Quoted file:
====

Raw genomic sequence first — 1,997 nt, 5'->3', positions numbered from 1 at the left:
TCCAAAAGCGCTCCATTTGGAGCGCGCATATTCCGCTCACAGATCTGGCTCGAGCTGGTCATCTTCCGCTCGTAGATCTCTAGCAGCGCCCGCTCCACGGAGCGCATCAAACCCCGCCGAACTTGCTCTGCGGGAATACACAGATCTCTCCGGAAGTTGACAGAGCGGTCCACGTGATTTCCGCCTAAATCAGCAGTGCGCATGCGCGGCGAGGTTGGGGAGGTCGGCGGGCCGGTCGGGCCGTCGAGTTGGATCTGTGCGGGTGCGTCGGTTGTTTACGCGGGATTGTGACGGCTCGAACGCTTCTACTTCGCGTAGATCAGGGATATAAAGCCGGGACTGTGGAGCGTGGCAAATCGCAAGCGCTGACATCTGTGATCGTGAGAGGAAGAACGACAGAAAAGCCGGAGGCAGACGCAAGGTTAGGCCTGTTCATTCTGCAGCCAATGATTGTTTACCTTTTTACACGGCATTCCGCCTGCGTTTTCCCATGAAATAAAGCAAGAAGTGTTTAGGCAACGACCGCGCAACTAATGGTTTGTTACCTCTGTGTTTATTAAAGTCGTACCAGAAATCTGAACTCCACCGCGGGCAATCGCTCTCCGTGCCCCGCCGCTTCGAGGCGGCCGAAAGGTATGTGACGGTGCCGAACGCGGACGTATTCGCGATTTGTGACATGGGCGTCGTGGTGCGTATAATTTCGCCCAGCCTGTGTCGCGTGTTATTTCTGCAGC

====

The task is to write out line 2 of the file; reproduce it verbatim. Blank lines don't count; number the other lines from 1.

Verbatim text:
TCCAAAAGCGCTCCATTTGGAGCGCGCATATTCCGCTCACAGATCTGGCTCGAGCTGGTCATCTTCCGCTCGTAGATCTCTAGCAGCGCCCGCTCCACGGAGCGCATCAAACCCCGCCGAACTTGCTCTGCGGGAATACACAGATCTCTCCGGAAGTTGACAGAGCGGTCCACGTGATTTCCGCCTAAATCAGCAGTGCGCATGCGCGGCGAGGTTGGGGAGGTCGGCGGGCCGGTCGGGCCGTCGAGTTGGATCTGTGCGGGTGCGTCGGTTGTTTACGCGGGATTGTGACGGCTCGAACGCTTCTACTTCGCGTAGATCAGGGATATAAAGCCGGGACTGTGGAGCGTGGCAAATCGCAAGCGCTGACATCTGTGATCGTGAGAGGAAGAACGACAGAAAAGCCGGAGGCAGACGCAAGGTTAGGCCTGTTCATTCTGCAGCCAATGATTGTTTACCTTTTTACACGGCATTCCGCCTGCGTTTTCCCATGAAATAAAGCAAGAAGTGTTTAGGCAACGACCGCGCAACTAATGGTTTGTTACCTCTGTGTTTATTAAAGTCGTACCAGAAATCTGAACTCCACCGCGGGCAATCGCTCTCCGTGCCCCGCCGCTTCGAGGCGGCCGAAAGGTATGTGACGGTGCCGAACGCGGACGTATTCGCGATTTGTGACATGGGCGTCGTGGTGCGTATAATTTCGCCCAGCCTGTGTCGCGTGTTATTTCTGCAGC